Digital life is augmenting human capacities and disrupting eons-old human activities. Code-driven systems have spread to more than half of the world’s inhabitants in ambient information and connectivity, offering previously unimagined opportunities and unprecedented threats. Two major reports and a smaller sidebar report were released by Elon and Pew in 2018-2019. The first, “Artificial Intelligence and the Future of Humans,” included responses to the query, “As emerging algorithm-driven artificial intelligence (AI) continues to spread, will people be better off by 2030?” Some 979 technology pioneers, innovators, developers, business and policy leaders, researchers and activists answered this question. This canvassing was woven into a 122-page December 10, 2018, report based on hundreds of pages of responses from expert respondents. Respondents said the rise of AI will bring benefits and even save lives, but many expressed concerns about how AI will affect what it means to be human, to be productive and to exercise free will. The second report includes experts’ responses when asked to consider the past 50 years of digital life and offer opinions about the likely evolution of humans and networked technologies over the next 50 years. Their remarks are contained in the 127-page report “The Next 50 Years of Digital Life,” an analysis of their responses that was released Oct. 28, 2019. More than 500 of the experts canvassed responded to this question set, which asked them to consider the present and future set in the context the 50th anniversary of the first host-to-host connection of the ARPANET, the precursor to the internet, on Oct. 29, 1969. A smaller, third report, “What will historians’ verdict be 50 years from now about the internet’s impact today on people’s social, economic and political lives?” was released in December 2019. It included hundreds of insightful remarks well worth a read.
Several questions about the impacts of digital life on individuals’ well-being were answered by 1,150 respondents from mid-December 2017 to mid-January 2018. This canvassing yielded a concise 86-page report and a fuller 272-page report based on 444 pages of written elaborations that contain thousands of predictive statements. The reports were published by Imagining the Internet and Pew Research April 17, 2018. Respondents answered the following three questions: 1) Over the next decade, how will changes in digital life impact people’s overall well-being physically and mentally – will it be mostly helpful to well-being, mostly harmful or about the same as today? 2) Do you think there are any actions that might be successfully taken to reduce or eradicate potential harms of digital life to individuals’ well-being? 3) Please share a brief personal anecdote about how digital life has changed your daily life, your family’s life or your friends’ lives in regard to well-being.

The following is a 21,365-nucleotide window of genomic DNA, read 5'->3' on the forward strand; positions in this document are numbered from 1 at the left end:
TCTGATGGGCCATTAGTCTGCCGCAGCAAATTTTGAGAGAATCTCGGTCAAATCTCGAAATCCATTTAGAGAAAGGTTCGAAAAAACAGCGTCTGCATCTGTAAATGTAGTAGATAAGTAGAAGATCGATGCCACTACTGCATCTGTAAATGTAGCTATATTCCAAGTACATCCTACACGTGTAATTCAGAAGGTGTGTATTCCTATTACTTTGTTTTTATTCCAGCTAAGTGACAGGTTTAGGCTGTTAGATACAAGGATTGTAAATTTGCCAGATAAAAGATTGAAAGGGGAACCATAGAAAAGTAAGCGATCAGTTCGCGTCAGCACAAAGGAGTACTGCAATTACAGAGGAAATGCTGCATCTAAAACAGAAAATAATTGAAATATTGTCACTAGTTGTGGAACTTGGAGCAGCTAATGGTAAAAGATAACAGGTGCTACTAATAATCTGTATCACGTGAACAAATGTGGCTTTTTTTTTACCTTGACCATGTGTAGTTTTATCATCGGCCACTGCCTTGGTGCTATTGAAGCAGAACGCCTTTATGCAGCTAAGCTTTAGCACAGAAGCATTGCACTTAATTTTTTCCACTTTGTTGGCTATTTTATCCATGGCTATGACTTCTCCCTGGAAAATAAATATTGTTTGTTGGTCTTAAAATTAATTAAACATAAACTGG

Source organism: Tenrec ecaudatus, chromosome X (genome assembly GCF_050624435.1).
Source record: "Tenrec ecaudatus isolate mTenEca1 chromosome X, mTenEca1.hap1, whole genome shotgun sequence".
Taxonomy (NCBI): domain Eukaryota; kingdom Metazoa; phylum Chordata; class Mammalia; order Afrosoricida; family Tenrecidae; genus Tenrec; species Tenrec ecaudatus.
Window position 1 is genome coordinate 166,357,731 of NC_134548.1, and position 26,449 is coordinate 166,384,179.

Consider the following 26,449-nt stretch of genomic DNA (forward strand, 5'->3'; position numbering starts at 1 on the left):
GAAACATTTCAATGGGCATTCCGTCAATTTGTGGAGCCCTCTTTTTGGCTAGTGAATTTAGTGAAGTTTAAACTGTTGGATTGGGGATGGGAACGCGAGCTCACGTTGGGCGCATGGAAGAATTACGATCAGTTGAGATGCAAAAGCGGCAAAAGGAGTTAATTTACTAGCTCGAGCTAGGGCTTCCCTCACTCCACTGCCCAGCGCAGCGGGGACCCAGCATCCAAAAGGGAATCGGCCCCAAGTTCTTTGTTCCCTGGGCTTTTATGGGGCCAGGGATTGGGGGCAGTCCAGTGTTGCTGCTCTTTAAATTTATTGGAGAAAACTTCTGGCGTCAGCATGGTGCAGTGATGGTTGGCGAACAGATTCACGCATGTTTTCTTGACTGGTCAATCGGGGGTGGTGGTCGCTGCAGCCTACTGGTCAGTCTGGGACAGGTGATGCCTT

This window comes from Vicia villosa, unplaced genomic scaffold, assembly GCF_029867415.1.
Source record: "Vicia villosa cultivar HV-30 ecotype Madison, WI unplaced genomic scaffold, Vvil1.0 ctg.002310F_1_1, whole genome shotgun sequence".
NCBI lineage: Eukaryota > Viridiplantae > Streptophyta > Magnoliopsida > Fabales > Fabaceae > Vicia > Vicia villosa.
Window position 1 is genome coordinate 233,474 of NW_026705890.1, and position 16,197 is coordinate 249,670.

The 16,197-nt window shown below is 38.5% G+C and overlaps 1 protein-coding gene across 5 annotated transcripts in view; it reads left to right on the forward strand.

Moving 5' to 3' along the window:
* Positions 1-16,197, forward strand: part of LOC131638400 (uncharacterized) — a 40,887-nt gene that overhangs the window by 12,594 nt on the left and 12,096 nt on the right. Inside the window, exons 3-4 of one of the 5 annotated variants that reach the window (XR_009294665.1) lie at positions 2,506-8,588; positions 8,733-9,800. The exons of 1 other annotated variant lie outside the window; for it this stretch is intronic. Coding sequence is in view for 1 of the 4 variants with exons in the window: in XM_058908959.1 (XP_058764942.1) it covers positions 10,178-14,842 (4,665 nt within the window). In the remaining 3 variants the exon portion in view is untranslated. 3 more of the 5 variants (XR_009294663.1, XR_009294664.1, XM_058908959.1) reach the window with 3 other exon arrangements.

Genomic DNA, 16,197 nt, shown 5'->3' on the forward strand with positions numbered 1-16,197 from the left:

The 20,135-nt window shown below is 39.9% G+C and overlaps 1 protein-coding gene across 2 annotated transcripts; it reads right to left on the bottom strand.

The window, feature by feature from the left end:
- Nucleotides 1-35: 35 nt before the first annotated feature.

Several questions about the future of the information environment were answered by 1,116 respondents in the summer of 2017. One massive report including more than 200 pages of data from this canvassing was published by Imagining the Internet and Pew Research Oct. 19, 2017. Respondents answered the following question: The rise of “fake news” and the proliferation of doctored narratives that are spread by humans and bots online are challenging publishers and platforms. Those trying to stop the spread of false information are working to design technical and human systems that can weed it out and minimize the ways in which bots and other schemes spread lies and misinformation. The question – In the next 10 years, will trusted methods emerge to block false narratives and allow the most accurate information to prevail in the overall information ecosystem? Or will the quality and veracity of information online deteriorate due to the spread of unreliable, sometimes even dangerous, socially-destabilizing ideas?
Five questions were answered by more than 1,500 experts in an online survey during the summer of 2016. A series of five reports tied to data from this canvassing were published by Imagining the Internet and Pew Research throughout 2017. The series illuminated hopes and significant concerns revealed in thousands of predictive comments about the likely future. The five topics of the reports are: likely impacts of algorithms, big data and predictive analytics; issues tied to trends in content and tone of online discourse via social media; security and issues with the embedded Internet and the Internet of Things; global trust in the Internet; and future training for future jobs.
Eight reports tied to data from Future Survey VI were published by Imagining the Internet and Pew Research over the course of 2014. The series, published to coincide with the 25th anniversary of the World Wide Web, was titled Digital Life in 2025. This collection of expert’s opinions about the overall impact of the Internet by 2025 includes predictive statements by more than 1,600 people who shared comments about the likely future, including separate reports on: security, privacy, and civil liberties; the embedded Internet, wearables, and the Internet of Things; artificial intelligence and robotics applications; the potential for cyber attacks; looming threats to the Internet; killer apps of the future; and the overall likely future of digital life in 2025.